Tuesday, November 11, 2008

Error in Scientist Mom's Vaccine & Autism Data Analysis

Back in September there was some noise about a post by someone I'll call "Scientist Mom" (apparently she doesn't use a pseudonym at all) titled The Correlation that Does Indicate Causation. I didn't want to even read the post back then because I had a feeling I would become involved in analyzing the data and spend way too much time that I was supposed to spend doing something else. The obvious critique of such an analysis, without knowing much about it, is that it was a pirates vs. global-warming type of correlation. Orac slammed Scientist Mom for it, and rightly so.

In my last post on the (lack of) association between rainfall and autism I had used birth-year data from California. I thought a natural extension of that work was to apply a detrended cross-correlation analysis to the caseload data and Scientist Mom's vaccine data.

Well, to my disappointment, the post doesn't provide any usable vaccine data. It's more of a qualitative analysis, where Scientist Mom just lists vaccines that were recommended during different time periods.

I noticed a significant error in the analysis, however. It has to do with Scientist Mom's key claim:

Most compelling of all, there was no increase in the percentage of autism cases in 2002-2004, when no vaccines were added to the childhood schedule.


I wonder if the error is obvious to some of my readers. If I mention "left censorship" as a hint, do you see the problem now? What if I mention that in my last post I decided to left-censor California birth-year autism caseload such that I only used data up to 2000?

You see, autism prevalence by birth year series always have a hook shape on the right hand side of the graph. It doesn't matter if I survey the prevalence in 2004 or 1994. They always do. The following is an IDEA graph representing prevalence by birth year, as reported in 2001, 2002 and 2003.



Not only is there a natural decline in prevalence by birth year because some autistics are diagnosed late; it's also the case that prevalence by birth year data is not fixed in time. If we request new data from Califonia DDS next year, the data potentially changes in all birth years, and it likely changes considerably in recent birth years.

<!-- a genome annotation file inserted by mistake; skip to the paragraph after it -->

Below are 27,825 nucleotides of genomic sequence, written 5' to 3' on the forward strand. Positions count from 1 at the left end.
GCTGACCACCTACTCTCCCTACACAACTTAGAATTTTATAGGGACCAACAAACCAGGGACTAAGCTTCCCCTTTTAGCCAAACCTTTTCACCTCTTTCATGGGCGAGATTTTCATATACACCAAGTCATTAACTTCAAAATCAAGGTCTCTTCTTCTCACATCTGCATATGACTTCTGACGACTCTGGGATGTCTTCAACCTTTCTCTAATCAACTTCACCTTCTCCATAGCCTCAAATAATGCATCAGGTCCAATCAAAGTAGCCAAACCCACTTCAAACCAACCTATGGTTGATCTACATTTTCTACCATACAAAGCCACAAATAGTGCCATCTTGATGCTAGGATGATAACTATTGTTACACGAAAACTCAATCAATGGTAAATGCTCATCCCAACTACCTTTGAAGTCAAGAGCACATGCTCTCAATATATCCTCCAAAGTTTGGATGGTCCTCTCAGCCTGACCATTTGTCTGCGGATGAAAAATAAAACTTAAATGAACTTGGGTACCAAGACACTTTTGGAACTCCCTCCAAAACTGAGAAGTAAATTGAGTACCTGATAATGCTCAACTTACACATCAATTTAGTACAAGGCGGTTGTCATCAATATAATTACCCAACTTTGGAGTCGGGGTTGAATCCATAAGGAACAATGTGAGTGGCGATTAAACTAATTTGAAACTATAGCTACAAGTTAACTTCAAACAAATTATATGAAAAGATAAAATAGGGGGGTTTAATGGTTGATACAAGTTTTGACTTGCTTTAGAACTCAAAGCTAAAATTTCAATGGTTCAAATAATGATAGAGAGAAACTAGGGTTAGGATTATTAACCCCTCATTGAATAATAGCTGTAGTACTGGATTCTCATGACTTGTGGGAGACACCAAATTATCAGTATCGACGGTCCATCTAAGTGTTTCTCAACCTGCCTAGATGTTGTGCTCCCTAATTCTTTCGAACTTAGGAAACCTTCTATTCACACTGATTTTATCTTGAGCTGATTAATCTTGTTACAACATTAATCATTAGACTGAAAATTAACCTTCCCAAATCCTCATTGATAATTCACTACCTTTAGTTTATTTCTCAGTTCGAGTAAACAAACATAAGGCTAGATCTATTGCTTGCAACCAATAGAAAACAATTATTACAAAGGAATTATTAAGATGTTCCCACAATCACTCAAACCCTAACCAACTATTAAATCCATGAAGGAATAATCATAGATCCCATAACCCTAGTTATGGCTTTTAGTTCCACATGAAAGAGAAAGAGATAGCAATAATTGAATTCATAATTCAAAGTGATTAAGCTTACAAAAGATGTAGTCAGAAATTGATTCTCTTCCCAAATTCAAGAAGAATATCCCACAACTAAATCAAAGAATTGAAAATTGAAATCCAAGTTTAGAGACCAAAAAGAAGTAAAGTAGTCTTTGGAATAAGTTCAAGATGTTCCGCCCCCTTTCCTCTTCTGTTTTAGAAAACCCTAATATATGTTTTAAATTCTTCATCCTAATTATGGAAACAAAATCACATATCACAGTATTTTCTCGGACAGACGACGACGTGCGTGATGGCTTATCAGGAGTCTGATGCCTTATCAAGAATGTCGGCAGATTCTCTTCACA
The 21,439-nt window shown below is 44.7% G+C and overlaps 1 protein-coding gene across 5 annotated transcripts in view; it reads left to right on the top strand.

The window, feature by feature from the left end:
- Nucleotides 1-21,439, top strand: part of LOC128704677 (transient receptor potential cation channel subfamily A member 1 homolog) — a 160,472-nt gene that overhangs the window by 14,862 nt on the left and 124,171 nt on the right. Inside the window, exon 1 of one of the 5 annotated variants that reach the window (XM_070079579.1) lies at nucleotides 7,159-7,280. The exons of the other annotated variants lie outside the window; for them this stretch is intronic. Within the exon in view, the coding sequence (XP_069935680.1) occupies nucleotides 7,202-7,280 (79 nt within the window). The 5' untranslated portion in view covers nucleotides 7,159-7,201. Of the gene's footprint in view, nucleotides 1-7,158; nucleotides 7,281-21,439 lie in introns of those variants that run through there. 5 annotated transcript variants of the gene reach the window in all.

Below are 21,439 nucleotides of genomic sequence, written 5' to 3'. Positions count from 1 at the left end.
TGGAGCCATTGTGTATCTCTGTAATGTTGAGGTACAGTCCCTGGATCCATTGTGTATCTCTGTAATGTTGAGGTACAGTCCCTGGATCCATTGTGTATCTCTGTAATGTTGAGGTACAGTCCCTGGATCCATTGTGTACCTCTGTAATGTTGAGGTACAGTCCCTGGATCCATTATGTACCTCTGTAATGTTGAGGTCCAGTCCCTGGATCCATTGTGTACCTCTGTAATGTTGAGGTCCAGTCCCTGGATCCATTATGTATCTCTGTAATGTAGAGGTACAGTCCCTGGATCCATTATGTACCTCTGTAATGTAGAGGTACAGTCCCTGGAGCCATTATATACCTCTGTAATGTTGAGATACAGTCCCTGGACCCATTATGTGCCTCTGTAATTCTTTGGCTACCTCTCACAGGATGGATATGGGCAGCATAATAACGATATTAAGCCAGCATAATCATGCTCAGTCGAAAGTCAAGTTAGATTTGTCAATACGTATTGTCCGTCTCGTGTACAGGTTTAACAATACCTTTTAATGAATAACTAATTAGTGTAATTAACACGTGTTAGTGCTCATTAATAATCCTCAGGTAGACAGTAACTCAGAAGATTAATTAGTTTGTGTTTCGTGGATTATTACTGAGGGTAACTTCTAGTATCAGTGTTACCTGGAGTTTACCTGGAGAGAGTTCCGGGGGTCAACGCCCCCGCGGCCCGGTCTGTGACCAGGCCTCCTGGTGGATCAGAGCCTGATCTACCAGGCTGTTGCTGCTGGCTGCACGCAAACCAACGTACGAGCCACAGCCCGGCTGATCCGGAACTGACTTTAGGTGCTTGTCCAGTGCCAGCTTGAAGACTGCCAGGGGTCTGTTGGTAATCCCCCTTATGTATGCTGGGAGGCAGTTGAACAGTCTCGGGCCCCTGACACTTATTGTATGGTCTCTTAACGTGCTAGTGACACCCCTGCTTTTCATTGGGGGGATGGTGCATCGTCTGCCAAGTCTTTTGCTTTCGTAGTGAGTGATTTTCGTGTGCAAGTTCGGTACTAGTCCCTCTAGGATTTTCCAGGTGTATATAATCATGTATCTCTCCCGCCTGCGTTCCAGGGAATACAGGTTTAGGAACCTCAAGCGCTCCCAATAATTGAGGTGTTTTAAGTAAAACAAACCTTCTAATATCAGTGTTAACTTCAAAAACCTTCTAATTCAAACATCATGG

This is a common mistake. Mark Blaxill has fallen for it. The Geiers have as well, assuming they didn't know what they were doing.

One way to solve the issue is to left-censor the data. Basically, you only consider the birth year data that is more likely to remain stable in the future.

I believe a much better way to solve the issue (although this is not always feasible) is to use data on prevalence by a given age in a given year, e.g. prevalence of 3 year olds in the system in a given year. This data shouldn't change with time. This is the type of data that was used when there was a debate over the expected decline in the California DDS 3-5 caseload. And as you may recall, the 3-5 prevalence continued to increase.

Since California DDS provides birth year data as reported in different years, we can estimate the caseload of autistic 3 year olds from, say, 2000 to 2007. You basically look at each of the 32 files (8 years times 4 quarters) for the years we're interested in, and get the birth-year caseload of the report year minus 3. The resulting graph follows.



This is an approximation, of course. Consider that on 03/2002, the number of children born in 1999 will not be as many as you'll have in 12/2002. Hence the seesaw pattern.

The point is that Scientist Mom is mistaken in her finding that the prevalence of autism dropped or was stable after 2002. This completely undermines her analysis, since that was her key claim.

3 comments:

  1. science is beautiful, but when science goes wrong in the lab, sometimes the outcome is completely opposite than what predicted.

    ReplyDelete
  2. "science is beautiful, but when science goes wrong in the lab, sometimes the outcome is completely opposite than what predicted."

    Because of what it is, science cannot 'go wrong', especially since the outcome cann't actually be 'opposite' to the predicted one.

    Science is based on making and testing predictions. If the predicted outcome (the alternative hypothesis) is not supported by the evidence (the data), the null hypothesis is retained. It may be that we test a number of hypotheses (also alternative hypotheses), and we manipulate one variable and assess for change in a second. This precludes the possibility of an 'opposite outcome'.

    Was going to ask if that wasn't knowledge to a Ph. D., but then I saw your website...

    "Our approach is psychodynamic... We use psychoanalytic tools... Research confirms our intuitions"

    Oh, boy! Now I can see why you clearly do not understand how science works.

    That's sad, really, because that indication from your website suggests strongly that you follow a confirmation bias in your research. Which is why you are able to think - seriously erroneously, in fact - that outcomes can be 'opposite' to what has been predicted.

    ReplyDelete
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